Banks have to share details with the taxman

Written by Indu Bhan | Indu Bhan | Updated: Nov 13 2013, 08:41am hrs
Revival of foreign cos registered in India

The Supreme Court has left open the question whether foreign companies registered in India are eligible for revival package under the Sick Industrial Companies (Special Provisions) Act (SICA), 1985, saying that the decision may be taken for appropriate case as and when the occasion would arise.

The case of Yash Deep Trexim Ltd and Namokar Vinimay Ltd was brought before the SC after the Calcutta High Court held that the law doesnt apply to foreign companies. It allowed the implementation of a revival scheme framed by the Board for Industrial and Financial Reconstruction (BIFR) for Baranagore Jute Factory Plc. The HC said that the provisions of SICA would be applicable to the company as its only factory is located in India at Baranagore; 90% of its shareholders are Indians and 3,700 workers are working in the jute factory in West Bengal. This was contrary to the single judges January 2011 view that the SICA is not applicable to the company as it was incorporated outside India.

Finally, SC found that about 24 acre of the company land was acquired way back in 1988 for building a bridge across the river Hoogly. The company received around R170 crore as compensation from NHAI after going through many litigations. The acquisition compensation still left a surplus of R50 crore with the company after meeting all its losses and liabilities. The apex court, therefore, said that the Baranagore Jute Factory Plc was not a sick company under the Act and the question(s) arising in the appeals have surely become academic and redundant.

Banks must give information to Income Tax authorities

SC has ruled that no financial institution can refuse to disclose details of their customers on the ground of confidentiality to the income tax authorities.

It said that the Financial Act, 1995, has expanded the power of the revenue authorities to requisition information which will be useful for or relevant to any enquiry or proceedings under the Income Tax Act. Besides, the income tax officers can now gather general particulars of customers in the nature of a survey and store information in computers to check any tax evasion, the apex court said in a batch of petitions led by the one in the case of Kathiroor Service Cooperative Bank Ltd vs Commissioner of Income Tax.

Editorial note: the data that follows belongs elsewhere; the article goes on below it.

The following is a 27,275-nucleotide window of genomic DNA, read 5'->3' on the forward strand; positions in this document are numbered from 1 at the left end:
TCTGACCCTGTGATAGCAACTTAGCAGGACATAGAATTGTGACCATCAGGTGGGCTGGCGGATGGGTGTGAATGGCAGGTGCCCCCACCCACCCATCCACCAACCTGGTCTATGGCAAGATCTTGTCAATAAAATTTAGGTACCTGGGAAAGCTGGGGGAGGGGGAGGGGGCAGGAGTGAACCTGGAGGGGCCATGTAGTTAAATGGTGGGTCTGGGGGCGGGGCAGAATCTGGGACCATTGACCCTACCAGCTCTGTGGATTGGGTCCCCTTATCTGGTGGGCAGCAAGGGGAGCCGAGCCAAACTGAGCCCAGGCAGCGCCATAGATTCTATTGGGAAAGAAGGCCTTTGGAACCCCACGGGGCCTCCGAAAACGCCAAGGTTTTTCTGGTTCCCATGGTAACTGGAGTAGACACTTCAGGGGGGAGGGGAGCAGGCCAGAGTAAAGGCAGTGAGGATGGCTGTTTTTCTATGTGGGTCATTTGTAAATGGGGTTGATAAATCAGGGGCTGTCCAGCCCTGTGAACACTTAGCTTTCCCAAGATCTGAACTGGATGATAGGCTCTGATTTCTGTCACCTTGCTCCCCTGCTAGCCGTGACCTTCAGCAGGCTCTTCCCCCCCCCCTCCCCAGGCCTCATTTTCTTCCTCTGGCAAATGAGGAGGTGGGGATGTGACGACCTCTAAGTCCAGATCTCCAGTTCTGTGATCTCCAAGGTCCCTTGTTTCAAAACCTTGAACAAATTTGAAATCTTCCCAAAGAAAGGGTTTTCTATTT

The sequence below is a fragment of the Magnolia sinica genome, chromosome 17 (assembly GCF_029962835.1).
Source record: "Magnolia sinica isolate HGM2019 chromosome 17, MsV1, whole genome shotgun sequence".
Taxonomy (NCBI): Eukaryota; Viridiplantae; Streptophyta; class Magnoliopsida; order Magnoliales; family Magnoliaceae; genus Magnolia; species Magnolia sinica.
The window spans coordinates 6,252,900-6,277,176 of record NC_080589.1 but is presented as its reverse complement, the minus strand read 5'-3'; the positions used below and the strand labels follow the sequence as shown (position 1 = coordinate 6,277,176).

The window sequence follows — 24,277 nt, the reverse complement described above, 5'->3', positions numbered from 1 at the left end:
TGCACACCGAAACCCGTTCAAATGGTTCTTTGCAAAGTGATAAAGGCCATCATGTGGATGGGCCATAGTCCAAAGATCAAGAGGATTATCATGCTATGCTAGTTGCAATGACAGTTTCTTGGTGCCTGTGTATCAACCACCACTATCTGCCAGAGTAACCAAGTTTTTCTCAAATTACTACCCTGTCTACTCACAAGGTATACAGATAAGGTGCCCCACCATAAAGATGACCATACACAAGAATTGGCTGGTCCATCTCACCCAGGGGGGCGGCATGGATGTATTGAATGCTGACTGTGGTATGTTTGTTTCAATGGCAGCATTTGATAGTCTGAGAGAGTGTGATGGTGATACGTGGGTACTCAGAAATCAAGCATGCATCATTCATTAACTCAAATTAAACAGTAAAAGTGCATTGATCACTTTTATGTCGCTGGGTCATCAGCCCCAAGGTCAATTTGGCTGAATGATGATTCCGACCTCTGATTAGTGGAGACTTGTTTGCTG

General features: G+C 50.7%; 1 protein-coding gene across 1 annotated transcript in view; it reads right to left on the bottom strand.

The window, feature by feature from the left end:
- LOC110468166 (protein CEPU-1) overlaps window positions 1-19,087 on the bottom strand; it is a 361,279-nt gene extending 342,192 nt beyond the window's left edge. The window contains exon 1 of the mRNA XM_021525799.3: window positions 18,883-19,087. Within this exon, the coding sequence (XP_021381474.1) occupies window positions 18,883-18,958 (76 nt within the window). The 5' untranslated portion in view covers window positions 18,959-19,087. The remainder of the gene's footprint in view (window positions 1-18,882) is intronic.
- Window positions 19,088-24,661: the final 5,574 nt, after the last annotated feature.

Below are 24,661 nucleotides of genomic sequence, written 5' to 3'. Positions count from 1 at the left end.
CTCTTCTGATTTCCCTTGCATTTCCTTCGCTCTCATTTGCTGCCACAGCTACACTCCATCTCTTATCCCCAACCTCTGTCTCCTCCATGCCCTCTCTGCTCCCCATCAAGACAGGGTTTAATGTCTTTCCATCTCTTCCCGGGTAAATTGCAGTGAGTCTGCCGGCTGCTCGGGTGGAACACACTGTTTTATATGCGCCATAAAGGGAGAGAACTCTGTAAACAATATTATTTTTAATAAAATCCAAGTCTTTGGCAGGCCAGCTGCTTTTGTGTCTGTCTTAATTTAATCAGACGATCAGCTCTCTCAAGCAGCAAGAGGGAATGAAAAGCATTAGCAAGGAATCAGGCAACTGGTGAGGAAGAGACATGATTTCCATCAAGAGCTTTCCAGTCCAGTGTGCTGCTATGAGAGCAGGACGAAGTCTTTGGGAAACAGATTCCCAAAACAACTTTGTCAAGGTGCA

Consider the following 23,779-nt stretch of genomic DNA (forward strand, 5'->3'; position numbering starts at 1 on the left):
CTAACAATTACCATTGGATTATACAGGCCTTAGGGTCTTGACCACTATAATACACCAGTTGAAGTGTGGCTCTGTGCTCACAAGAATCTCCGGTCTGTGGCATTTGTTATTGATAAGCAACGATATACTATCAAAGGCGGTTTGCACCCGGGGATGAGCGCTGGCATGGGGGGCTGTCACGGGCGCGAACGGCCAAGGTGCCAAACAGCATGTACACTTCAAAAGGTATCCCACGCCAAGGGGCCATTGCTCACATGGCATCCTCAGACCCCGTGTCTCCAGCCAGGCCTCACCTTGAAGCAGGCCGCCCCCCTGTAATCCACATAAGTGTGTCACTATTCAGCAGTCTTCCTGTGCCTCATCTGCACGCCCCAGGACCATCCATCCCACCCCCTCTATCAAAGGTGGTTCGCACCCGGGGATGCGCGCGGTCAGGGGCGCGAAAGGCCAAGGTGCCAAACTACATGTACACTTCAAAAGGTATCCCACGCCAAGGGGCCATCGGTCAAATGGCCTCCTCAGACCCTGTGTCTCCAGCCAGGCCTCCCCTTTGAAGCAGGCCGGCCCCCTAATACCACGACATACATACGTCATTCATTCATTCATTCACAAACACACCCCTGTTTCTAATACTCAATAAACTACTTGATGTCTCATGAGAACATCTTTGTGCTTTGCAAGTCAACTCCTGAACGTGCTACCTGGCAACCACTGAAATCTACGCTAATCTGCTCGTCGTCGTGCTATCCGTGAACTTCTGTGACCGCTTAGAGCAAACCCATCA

In these cases, the Income Tax Officer (ITO) had issued notice seeking information from customers who have made either cash transactions (remittance, transfer, etc) or deposits of R1 lakh or above between April 2005 and March 2008. It had rejected the objection raised by the assessees that such notice seeking for information which is unrelated to any existing or pending proceeding against them could not be issued under the Act. Therefore, the banks challenged it under Section 133(6), calling it an unauthorised fishing inquiry. The Kerala HC upheld the assessing authoritys stand that the department is free to ask for information about any particular person or to call for general information in regard to any matter they consider necessary. SC also dismissed appeals filed by the banks.

Maharashtra to pay higher compensation

The Supreme Court, in the case of Daulat Sitaram vs the State of Maharashtra, has asked the latter to pay R3.70 lakh each to villagers who were affected due to its irrigation project without any discrimination. It said that the agreements entered into between one group of villagers and the Maharashtra government were unreasonable and unconstitutional apart from being violative of Section 23 of the Contract Act which lays down that any contract which is unconscionable and opposed to public policy is void.

In this case, lands of villagers in Bhandara district were submerged due to Gosikhurd irrigation project in 1997. They were declared as project affected persons under the Maharashtra Project Affected Persons Rehabilitation Act, 1999, and were allotted residential plots in village Pagora. However, due to lack of basic amenities in the area they could not construct the houses. They were instead given R50,000 in compensation against another set of project affected villagers who were given R3.70 lakh in 2006. Therefore, those who got R50,000 moved the Bombay HC alleging discrimination.

The HC rejected their pleas by upholding the corporations stand that the earlier group had a binding agreement with the state government and they cannot seek higher compensation.

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